Joanne has taught middle school and high school science for more than ten years and has a master's degree in education.
By the end of the lesson, students will be able to do the following:
- state traits that characterize mammals
- explain the differences between placental mammals, marsupials and monotremes
- describe different ways that mammals can be classified
Follow precisely a multistep procedure when carrying out experiments, taking measurements, or performing technical tasks.
Determine the meaning of symbols, key terms, and other domain-specific words and phrases as they are used in a specific scientific or technical context relevant to grades 6-8 texts and topics.
Engage effectively in a range of collaborative discussions (one-on-one, in groups, and teacher-led) with diverse partners on grade 7 topics, texts, and issues, building on others' ideas and expressing their own clearly.
- Placental mammals
- Dichotomous key
- Black-line images of several marine mammals and a shark (see Preparation for further explanation)
- Tablets or computers with Internet access, 1 per pair of students (optional: see Preparation for alternative)
- Lined paper
- Pens or pencils
- Find black-line images of the following marine animals:
- Arrange the images in a new document. Do not include the animal names. Print enough copies for each pair of students to receive one.
- Create a dichotomous key to identify the images. A sample key is as follows:
|1||a||Warm blooded||Go to 2|
|2||a||Has flippers||Go to 3|
|b||Has fins||Go to 4|
|4||a||Has a prominent dorsal fin on mid-back||Go to 5|
|b||Has a small dorsal fin near tail||Whale|
|5||a||Has a bulging 'melon' on forehead and an elongated jaw||Dolphin|
|b||Has a small, rounded head and short jaw||Porpoise|
- If you do not have access to computers with Internet, find a breakdown of class Mammalia that includes the subclasses and orders as well as a brief description of the animals found in each. Print enough copies for each pair of students to receive one.
- Begin the lesson by showing students a couple of quotes about mammals, such as the following:
- ''The whole reason people fill their homes with furry carnivores and not with, say, iguanas and turtles, is because mammals offer something no reptile ever will. They give affection, they want affection, and respond to our emotions the way we do to theirs.'' -Frans de Waal, primatologist
- ''My lords, we are vertebrate animals, we are mammalia!'' -Sir William Henry Maule, English parliamentarian
- Give students a few moments to share their thoughts on the quotes and their possible meanings. Then, ask students to name some traits of mammals that can be discerned from reading the quotes. Ask them to think of other traits that are not necessarily implied in the quotes.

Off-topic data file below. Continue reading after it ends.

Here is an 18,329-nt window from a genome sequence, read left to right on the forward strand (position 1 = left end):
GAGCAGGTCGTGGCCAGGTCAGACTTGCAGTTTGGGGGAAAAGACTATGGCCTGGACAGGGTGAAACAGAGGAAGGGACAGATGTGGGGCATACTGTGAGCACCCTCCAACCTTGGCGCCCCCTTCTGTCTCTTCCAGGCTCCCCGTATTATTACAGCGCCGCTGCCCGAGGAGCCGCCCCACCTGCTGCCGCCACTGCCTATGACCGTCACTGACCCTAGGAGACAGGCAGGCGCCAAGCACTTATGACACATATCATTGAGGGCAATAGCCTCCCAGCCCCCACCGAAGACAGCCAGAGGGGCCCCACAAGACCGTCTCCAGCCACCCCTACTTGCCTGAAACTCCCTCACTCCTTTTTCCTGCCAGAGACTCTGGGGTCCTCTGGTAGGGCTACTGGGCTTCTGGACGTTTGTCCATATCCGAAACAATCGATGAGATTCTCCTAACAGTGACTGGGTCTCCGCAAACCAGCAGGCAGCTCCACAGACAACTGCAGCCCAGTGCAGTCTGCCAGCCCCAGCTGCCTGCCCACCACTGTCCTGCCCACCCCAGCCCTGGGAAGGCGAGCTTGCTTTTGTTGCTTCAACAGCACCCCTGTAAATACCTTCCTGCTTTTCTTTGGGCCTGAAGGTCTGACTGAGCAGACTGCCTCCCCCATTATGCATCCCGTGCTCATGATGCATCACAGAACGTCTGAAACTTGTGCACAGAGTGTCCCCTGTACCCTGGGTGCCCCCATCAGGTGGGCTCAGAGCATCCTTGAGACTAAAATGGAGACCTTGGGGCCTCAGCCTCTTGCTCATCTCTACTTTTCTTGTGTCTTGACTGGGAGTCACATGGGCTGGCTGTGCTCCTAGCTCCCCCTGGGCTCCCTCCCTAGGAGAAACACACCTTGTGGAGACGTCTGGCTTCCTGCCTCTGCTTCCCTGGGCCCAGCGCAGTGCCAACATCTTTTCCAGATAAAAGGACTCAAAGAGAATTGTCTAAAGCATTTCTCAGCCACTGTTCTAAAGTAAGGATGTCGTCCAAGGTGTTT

- As students describe mammalian traits, write their responses on the board. Explain they will be learning more about mammals and expanding on the list in today's lesson.
- Begin the video lesson Mammals: Traits, Behavior & Grouping. Pause at 2:30.
- Return to the list of mammalian traits that the students created during the warm-up. Ask students to add new information based on what they learned in the video.
- Continue the video, this time pausing at 3:49. Ask students the following questions:
- What are the three classifications of mammal reproduction?
- What are examples of each type of mammal and where area they found?
- Return to the video and watch it to the end. Ask the following question:
- What are some other ways that mammals can be grouped?
- To check for understanding, project and complete the lesson quiz.
- Write the term 'dichotomous key' on the board. Explain to students that a dichotomous key is a tool created by biologists to help them identify different organisms.
- Divide students into pairs and distribute lined paper, pens, the black-line images of marine animals, and the dichotomous key created earlier.
- Using the provided materials, have students practice using a dichotomous key to identify the marine animals. Demonstrate how the key works by choosing one of the animals and modeling the process.
- Walk around the room to check for participation and to provide assistance. Ask students the following discussion questions:
- How does a dichotomous key work?
- What are some ways that the animals in this key are grouped?
- What's the first thing you need to do when writing a dichotomous key?
- Look at the animals again. What is another way that you could begin this key?
- Explain to students that they will now be creating their own dichotomous keys.
- Either distribute the pre-made copies of mammal classification, or have students conduct Internet research. They can search for the phrases below or you can direct them to your favorite site.
- Mammal classification
- Mammal classification tree
- Class mammalia orders
- Once students have studied the mammal subclasses and orders, ask them to choose 6-8 animals.
- Using the previous activity and video as a guide, have students create a dichotomous key that would help someone identify the mammals they chose.
Have students find images of the mammals they identified in their dichotomous key. Ask them to create a poster with both the images and the key. Have them share their key with the class and try the keys created by other students.
To unlock this lesson you must be a Study.com Member.
Create your account
Register to view this lesson
Unlock Your Education
See for yourself why 30 million people use Study.com
Become a Study.com member and start learning now.Become a Member
Already a member? Log InBack
Resources created by teachers for teachers
I would definitely recommend Study.com to my colleagues. It’s like a teacher waved a magic wand and did the work for me. I feel like it’s a lifeline.